When I was 17 I bought an HP-25 calculator, billed as "the minimum computer". (Check out this HP-25 review from Creative Computing, circa 1977.) I remember distinctly it cost $350 in 1976 dollars. At the time it was the single largest purchase I had ever made. I loved that little machine, and spend hours composing programs for it. Quite amazing what it was able to do with essentially little more than a programmable calculator's instruction set. And of course no external store - every program had to be hand-entered each time. Its ability to do really big floating point numbers was amazing for its day... (Chemistry students do *lots* of floating point calculations.) I still have it - and it still works!
If you have never used an HP-25 - and especially if you have! - please check out Larry Leinweber's fantastic Java HP-25 emulator; go to this page, and scroll down until you see the R/S button, then click on it.
Back in 1977 the big computing wars were between Hewlett-Packard and Texas Instruments. Each side had vociferous supports, and drew derision from the other. HP was famous for using RPN, aka Reverse Polish Notation, which is essentially stack-based math. The TI used a more conventional algorithmic notation, including support for punctuation like parenthesis. RPN was cool because it saved keystrokes and made programming easier, and also because it was so different; the average person couldn't even pick up an HP calculator and add two numbers together. (You enter the first number, push the ENTER key, then enter the second number, then push PLUS. There is no EQUALS in RPN.)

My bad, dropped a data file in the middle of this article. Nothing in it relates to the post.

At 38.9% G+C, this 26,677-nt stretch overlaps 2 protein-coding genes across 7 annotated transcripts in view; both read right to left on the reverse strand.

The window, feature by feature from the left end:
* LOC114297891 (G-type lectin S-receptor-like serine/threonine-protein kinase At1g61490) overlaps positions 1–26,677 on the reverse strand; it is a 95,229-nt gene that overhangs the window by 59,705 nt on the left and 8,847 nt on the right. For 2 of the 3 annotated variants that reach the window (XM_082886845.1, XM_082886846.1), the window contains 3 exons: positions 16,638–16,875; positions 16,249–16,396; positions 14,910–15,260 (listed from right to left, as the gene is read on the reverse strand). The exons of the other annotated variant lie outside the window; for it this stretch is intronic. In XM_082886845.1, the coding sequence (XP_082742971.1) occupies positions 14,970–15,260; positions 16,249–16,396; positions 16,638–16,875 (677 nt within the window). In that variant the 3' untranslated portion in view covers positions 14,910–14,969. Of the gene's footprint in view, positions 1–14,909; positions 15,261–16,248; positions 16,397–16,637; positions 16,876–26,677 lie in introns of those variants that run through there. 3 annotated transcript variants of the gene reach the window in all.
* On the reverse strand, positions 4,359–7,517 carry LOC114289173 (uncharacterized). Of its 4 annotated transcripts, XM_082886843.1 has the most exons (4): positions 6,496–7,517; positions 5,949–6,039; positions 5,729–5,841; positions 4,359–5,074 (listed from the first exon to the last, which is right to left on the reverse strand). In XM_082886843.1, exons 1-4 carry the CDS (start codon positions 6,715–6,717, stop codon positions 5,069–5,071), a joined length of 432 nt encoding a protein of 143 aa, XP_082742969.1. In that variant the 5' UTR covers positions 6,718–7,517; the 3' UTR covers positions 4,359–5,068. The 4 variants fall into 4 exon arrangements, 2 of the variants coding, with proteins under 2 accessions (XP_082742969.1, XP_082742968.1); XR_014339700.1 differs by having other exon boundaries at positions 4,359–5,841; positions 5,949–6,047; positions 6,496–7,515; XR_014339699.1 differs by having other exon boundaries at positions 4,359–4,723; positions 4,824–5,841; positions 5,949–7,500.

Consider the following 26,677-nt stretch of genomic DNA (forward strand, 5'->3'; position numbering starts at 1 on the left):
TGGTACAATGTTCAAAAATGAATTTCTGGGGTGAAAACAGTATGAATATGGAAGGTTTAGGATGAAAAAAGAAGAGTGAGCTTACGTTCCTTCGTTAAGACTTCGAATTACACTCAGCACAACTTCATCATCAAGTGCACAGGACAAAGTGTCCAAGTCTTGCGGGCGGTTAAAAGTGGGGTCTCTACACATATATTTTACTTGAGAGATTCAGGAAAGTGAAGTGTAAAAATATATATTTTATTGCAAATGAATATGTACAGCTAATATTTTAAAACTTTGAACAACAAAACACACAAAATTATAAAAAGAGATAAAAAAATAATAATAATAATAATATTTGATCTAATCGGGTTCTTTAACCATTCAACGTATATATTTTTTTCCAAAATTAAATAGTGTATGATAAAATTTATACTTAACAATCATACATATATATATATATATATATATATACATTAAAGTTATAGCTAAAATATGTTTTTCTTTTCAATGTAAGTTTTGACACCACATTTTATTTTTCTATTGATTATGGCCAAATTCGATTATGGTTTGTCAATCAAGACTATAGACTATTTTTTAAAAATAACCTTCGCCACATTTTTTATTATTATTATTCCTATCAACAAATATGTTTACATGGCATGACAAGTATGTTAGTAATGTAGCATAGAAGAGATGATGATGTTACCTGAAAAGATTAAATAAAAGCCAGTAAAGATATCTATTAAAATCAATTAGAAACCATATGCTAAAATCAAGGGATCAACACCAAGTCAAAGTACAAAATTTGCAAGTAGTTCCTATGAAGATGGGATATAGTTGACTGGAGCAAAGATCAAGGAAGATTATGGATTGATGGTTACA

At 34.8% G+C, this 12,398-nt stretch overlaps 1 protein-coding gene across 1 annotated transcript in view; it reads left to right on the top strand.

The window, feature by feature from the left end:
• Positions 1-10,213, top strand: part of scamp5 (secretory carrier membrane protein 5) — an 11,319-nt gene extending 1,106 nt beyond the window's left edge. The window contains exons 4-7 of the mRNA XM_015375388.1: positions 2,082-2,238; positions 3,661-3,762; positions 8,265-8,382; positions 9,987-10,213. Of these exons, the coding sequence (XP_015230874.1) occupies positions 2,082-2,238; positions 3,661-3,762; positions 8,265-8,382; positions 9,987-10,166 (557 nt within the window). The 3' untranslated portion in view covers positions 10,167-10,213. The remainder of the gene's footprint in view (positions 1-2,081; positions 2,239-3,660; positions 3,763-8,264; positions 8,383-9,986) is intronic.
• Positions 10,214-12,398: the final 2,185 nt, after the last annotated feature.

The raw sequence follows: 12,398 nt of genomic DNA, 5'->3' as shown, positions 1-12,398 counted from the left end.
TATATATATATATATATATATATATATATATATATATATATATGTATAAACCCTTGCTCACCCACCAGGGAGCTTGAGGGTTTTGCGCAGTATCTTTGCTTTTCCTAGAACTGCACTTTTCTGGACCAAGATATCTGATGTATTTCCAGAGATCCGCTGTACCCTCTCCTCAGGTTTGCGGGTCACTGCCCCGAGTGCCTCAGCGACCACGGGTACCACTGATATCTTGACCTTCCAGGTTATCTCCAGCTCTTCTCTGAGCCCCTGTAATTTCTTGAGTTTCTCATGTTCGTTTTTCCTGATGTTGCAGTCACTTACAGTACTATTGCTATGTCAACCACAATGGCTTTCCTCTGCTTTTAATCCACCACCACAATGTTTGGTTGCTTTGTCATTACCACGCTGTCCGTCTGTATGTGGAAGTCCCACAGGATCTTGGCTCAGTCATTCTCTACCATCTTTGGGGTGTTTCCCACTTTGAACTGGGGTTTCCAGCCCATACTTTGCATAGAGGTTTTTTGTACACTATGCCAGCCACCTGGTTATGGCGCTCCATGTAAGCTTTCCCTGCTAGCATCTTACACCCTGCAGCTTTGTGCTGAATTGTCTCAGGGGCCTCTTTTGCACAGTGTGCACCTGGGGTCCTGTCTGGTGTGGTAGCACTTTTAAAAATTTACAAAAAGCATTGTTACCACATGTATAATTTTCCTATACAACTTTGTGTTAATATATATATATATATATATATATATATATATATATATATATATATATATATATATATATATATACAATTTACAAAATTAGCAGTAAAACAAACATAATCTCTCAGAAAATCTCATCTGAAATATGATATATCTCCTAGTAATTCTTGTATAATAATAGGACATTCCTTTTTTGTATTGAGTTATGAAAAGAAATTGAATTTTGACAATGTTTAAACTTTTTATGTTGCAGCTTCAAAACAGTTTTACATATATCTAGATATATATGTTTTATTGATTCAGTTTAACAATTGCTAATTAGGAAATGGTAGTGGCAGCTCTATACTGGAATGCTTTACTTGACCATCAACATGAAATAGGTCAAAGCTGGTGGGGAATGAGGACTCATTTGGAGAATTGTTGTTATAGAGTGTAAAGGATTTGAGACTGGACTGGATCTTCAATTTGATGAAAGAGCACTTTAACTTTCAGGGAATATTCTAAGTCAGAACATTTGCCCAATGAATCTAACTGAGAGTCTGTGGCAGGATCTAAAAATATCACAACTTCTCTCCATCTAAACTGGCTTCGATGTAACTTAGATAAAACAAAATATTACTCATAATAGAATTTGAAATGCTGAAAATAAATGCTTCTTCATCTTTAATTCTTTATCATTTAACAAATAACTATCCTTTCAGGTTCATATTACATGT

I was reflecting on this little guy recently when using my Handspring Treo's calculator, which oh-by-the-way does hexadecimal arithmetic. (In addition to being a 'phone, and an address book, and a calendar, and an email client, and a web browser.) Amazing the progress which has been made in 25 years... Programming the HP-25 to perform hex arithmetic was highly non-trivial, but I did it; in those days most programming was done in assembler, and 16-bit machines used hex. Just to completely date myself; I *still* know most of the ASCII to EBCDIC conversion table by heart.
(Later I got an HP-16 which was the ultimate godsend for hex assembler programmers; yeah, I still have it, and yeah, it still works, too.)
If you look around, you'd have to conclude that the pace of technological progress is not slacking; to the contrary, new stuff is popping up all over the place. So if this is the progress made in the last 25 years, what will the next 25 years bring? Hard to imagine any qualitative improvement over a Treo, but probably in five years we'll read this page and laugh!